In September 1666 – the year in which London burned down and had to be rebuilt – an old, learned prince died in the German province of small states. Duke August of Brunswick-Wolfenbüttel from the House of Welf left “over 30,000 volumes with 135,000 writings and over 2,500 manuscripts and thus a book house that in terms of size and importance is definitely comparable to the Vatican Library in Rome and the Imperial Library in Vienna could record”.
This is written, not without pride, by the current director of the library, which is still the same today – and again not, with more than 400,000 old prints, around one million media units, determined digitization and an international research center, above all on the history of the Early modern age.
The founding document contains all sorts of measures intended to prevent book stealing
Wolfenbüttel is in seemingly lackluster Lower Saxony, a ten-minute train ride from Braunschweig Central Station. This Tuesday, the 450th birthday of the famous library is being celebrated there, Federal President Frank-Walter Steinmeier is coming, and the cultural scientist Ulrich Raulff, archive thinker and former Marbach director, will give the ceremonial address. At the same time, a special exhibition will be opened to mark the anniversary, it is called “We make books” and will run until July 3rd.
It’s 450 years old because that Duke August, after whom the house is named (also in sublime Latin: “Bibliotheca Augusta”), also had a book lover among his predecessors. His name was Duke Julius, and on April 5, 1572, this prince issued a “Liberey Ordinance”, which is regarded as the founding document and at the same time contains all sorts of measures intended to prevent the theft of books – in the times when the bearers of tradition and knowledge were scarce and were valuable, theft of books was a much bigger problem than today with limitless copyability.
In the 17th century, Duke August benefited from the Thirty Years’ War, and poverty made it cheaper to buy many books. He collected maniacally, but also wrote books about chess and secret writing. “Library,” writes today’s librarian Peter Burschel, “not only in Wolfenbüttel meant one thing above all: rule. Rule over knowledge and rule with knowledge, not least in the context of courtly symbolic communication.”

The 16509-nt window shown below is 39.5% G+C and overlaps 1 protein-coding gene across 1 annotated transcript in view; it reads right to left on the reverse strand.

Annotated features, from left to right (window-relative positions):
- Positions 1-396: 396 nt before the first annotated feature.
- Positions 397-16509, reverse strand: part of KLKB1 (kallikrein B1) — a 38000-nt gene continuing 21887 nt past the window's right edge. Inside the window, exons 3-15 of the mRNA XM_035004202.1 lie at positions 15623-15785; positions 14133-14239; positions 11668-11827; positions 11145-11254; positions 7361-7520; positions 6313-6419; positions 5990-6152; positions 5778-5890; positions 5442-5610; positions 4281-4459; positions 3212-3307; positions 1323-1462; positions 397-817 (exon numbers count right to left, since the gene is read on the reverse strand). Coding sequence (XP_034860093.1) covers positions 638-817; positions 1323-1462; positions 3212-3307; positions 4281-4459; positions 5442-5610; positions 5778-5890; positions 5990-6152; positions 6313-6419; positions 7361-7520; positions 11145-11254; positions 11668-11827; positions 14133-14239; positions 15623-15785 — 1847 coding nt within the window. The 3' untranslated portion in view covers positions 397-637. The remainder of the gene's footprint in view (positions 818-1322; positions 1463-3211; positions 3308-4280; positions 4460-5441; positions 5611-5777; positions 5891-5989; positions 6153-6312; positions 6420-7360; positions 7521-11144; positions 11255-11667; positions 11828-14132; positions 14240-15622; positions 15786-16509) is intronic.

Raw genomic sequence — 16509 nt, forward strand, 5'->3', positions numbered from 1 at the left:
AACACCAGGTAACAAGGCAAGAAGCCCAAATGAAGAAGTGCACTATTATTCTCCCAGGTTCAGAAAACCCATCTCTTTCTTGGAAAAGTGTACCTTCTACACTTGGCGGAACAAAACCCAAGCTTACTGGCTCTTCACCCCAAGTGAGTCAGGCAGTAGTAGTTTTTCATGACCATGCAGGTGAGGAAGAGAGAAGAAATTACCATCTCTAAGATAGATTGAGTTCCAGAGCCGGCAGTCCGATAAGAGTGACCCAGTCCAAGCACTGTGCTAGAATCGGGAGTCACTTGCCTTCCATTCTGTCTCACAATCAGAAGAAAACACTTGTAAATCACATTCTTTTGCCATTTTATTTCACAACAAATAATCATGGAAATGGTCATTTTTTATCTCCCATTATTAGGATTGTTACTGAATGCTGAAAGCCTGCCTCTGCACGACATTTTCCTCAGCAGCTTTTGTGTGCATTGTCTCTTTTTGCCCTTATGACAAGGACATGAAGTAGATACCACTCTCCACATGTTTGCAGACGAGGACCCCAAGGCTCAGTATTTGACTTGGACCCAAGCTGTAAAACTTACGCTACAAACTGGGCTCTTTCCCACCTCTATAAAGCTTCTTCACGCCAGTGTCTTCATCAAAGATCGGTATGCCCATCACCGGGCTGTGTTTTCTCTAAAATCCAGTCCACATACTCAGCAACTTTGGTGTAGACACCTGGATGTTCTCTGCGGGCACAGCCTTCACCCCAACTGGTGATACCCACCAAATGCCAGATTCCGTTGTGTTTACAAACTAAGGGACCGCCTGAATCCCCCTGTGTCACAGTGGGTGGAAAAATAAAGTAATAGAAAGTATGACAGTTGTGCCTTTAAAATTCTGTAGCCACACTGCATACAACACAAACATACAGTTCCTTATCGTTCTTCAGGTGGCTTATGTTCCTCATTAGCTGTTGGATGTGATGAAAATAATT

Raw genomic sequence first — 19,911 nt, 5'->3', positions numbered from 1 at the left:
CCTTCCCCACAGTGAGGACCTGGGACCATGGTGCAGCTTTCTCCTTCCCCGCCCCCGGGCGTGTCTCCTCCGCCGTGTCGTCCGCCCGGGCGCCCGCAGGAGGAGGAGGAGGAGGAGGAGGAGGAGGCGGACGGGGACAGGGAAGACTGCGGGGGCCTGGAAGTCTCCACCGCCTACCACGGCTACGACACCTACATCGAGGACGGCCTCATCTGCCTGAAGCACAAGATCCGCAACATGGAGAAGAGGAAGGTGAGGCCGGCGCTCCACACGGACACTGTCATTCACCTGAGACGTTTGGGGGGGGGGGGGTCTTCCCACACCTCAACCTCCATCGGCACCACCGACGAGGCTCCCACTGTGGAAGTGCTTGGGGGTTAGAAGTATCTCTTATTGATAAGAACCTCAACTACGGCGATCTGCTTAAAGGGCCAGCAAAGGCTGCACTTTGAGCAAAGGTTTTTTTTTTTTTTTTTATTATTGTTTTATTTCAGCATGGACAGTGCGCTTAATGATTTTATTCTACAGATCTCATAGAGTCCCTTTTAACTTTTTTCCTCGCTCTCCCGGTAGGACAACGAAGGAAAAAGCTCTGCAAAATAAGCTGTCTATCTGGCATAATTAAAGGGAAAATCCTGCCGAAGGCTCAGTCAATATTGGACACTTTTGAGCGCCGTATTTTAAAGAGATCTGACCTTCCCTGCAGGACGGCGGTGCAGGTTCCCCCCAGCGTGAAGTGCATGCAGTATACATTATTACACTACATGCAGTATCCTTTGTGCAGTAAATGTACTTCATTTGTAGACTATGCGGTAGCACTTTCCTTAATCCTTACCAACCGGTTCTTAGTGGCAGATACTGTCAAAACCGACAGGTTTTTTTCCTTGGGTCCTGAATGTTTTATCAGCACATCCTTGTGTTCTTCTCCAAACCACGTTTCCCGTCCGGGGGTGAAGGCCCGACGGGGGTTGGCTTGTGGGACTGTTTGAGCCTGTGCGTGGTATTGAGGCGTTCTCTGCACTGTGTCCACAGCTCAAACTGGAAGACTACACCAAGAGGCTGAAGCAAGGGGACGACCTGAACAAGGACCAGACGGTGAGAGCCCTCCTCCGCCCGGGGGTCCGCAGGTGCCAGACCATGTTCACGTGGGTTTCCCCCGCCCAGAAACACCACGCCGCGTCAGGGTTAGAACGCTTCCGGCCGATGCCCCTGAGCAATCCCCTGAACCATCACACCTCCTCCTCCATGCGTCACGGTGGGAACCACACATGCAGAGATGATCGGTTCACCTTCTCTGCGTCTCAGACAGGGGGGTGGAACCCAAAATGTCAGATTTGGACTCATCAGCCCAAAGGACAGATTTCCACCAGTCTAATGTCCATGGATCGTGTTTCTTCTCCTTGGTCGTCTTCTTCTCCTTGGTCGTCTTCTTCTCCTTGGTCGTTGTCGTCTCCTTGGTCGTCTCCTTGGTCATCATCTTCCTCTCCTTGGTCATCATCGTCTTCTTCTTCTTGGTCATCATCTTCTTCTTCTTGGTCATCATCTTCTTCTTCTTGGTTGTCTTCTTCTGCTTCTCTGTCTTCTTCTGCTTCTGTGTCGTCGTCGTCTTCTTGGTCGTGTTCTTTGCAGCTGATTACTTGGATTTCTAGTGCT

After the book duke, however, scholars came to Wolfenbüttel as librarians who had less power and representation in mind than a universal culture of knowledge and liberal enlightenment: Gottfried Wilhelm Leibniz and Gotthold Ephraim Lessing. Both worked in Wolfenbüttel until the end of their lives, Leibniz from 1691 to 1716, Lessing from 1770 to 1781. Under Leibniz, new principles of order emerged – for the first time by author’s name – and a rotunda expressing this order. It was demolished in the 19th century due to dilapidation and replaced by a Wilhelminian new building. Lessing, on the other hand, wrote his dramas “Emilia Galotti” and “Nathan the Wise” in Wolfenbüttel and tried to breathe the spirit of usefulness and progress into the magazines.
Doesn’t this whole great book story dissolve in digitization anyway? The revaluation of historical libraries, also as places of research, argues against this. In terms of cultural history, their aura precedes the Internet, but is reinforced by it. In the 1960s, old books were taken out of storage in Wolfenbüttel and placed on the front side of the Great Hall. In libraries, it is no longer just about the individual material item – no matter how great the attraction of the Gospels of Henry the Lion, which is now being shown again for the anniversary, or the Luther originals. It’s about being in a context that’s larger than oneself, yet so tangible that it seems to save one from the crisis of representation that has also gripped the world of knowledge.